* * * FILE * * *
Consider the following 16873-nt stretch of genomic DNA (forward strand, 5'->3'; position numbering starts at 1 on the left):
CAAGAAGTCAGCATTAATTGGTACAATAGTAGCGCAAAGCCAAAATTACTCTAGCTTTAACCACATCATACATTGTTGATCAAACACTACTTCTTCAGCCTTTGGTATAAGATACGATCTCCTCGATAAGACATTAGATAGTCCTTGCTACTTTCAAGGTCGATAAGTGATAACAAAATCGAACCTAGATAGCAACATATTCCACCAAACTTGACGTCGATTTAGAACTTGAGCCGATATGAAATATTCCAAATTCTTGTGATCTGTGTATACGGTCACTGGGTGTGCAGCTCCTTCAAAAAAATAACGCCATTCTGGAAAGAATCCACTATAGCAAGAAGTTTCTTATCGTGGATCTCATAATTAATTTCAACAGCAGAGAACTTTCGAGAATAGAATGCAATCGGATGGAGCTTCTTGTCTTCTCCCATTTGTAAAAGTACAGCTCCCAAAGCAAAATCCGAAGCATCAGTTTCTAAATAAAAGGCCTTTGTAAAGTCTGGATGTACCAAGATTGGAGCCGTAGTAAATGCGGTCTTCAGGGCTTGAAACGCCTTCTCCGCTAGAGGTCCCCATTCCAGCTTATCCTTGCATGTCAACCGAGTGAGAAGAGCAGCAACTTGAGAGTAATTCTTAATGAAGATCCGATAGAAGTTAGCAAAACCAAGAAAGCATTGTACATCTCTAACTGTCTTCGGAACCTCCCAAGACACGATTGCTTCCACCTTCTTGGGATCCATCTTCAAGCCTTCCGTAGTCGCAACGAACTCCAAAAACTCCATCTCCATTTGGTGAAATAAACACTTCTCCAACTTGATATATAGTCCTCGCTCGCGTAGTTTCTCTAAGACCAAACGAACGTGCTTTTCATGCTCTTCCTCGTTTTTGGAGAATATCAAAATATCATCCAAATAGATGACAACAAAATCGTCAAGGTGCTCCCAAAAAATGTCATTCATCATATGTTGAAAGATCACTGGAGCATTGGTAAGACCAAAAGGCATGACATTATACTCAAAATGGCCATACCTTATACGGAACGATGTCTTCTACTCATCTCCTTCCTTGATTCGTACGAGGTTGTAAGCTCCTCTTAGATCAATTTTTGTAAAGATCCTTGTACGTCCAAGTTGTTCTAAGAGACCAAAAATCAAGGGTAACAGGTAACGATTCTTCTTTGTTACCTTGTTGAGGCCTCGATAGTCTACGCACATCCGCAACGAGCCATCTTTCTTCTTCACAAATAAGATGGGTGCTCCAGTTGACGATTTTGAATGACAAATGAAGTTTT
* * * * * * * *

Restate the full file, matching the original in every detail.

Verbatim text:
Consider the following 16873-nt stretch of genomic DNA (forward strand, 5'->3'; position numbering starts at 1 on the left):
CAAGAAGTCAGCATTAATTGGTACAATAGTAGCGCAAAGCCAAAATTACTCTAGCTTTAACCACATCATACATTGTTGATCAAACACTACTTCTTCAGCCTTTGGTATAAGATACGATCTCCTCGATAAGACATTAGATAGTCCTTGCTACTTTCAAGGTCGATAAGTGATAACAAAATCGAACCTAGATAGCAACATATTCCACCAAACTTGACGTCGATTTAGAACTTGAGCCGATATGAAATATTCCAAATTCTTGTGATCTGTGTATACGGTCACTGGGTGTGCAGCTCCTTCAAAAAAATAACGCCATTCTGGAAAGAATCCACTATAGCAAGAAGTTTCTTATCGTGGATCTCATAATTAATTTCAACAGCAGAGAACTTTCGAGAATAGAATGCAATCGGATGGAGCTTCTTGTCTTCTCCCATTTGTAAAAGTACAGCTCCCAAAGCAAAATCCGAAGCATCAGTTTCTAAATAAAAGGCCTTTGTAAAGTCTGGATGTACCAAGATTGGAGCCGTAGTAAATGCGGTCTTCAGGGCTTGAAACGCCTTCTCCGCTAGAGGTCCCCATTCCAGCTTATCCTTGCATGTCAACCGAGTGAGAAGAGCAGCAACTTGAGAGTAATTCTTAATGAAGATCCGATAGAAGTTAGCAAAACCAAGAAAGCATTGTACATCTCTAACTGTCTTCGGAACCTCCCAAGACACGATTGCTTCCACCTTCTTGGGATCCATCTTCAAGCCTTCCGTAGTCGCAACGAACTCCAAAAACTCCATCTCCATTTGGTGAAATAAACACTTCTCCAACTTGATATATAGTCCTCGCTCGCGTAGTTTCTCTAAGACCAAACGAACGTGCTTTTCATGCTCTTCCTCGTTTTTGGAGAATATCAAAATATCATCCAAATAGATGACAACAAAATCGTCAAGGTGCTCCCAAAAAATGTCATTCATCATATGTTGAAAGATCACTGGAGCATTGGTAAGACCAAAAGGCATGACATTATACTCAAAATGGCCATACCTTATACGGAACGATGTCTTCTACTCATCTCCTTCCTTGATTCGTACGAGGTTGTAAGCTCCTCTTAGATCAATTTTTGTAAAGATCCTTGTACGTCCAAGTTGTTCTAAGAGACCAAAAATCAAGGGTAACAGGTAACGATTCTTCTTTGTTACCTTGTTGAGGCCTCGATAGTCTACGCACATCCGCAACGAGCCATCTTTCTTCTTCACAAATAAGATGGGTGCTCCAGTTGACGATTTTGAATGACAAATGAAGTTTT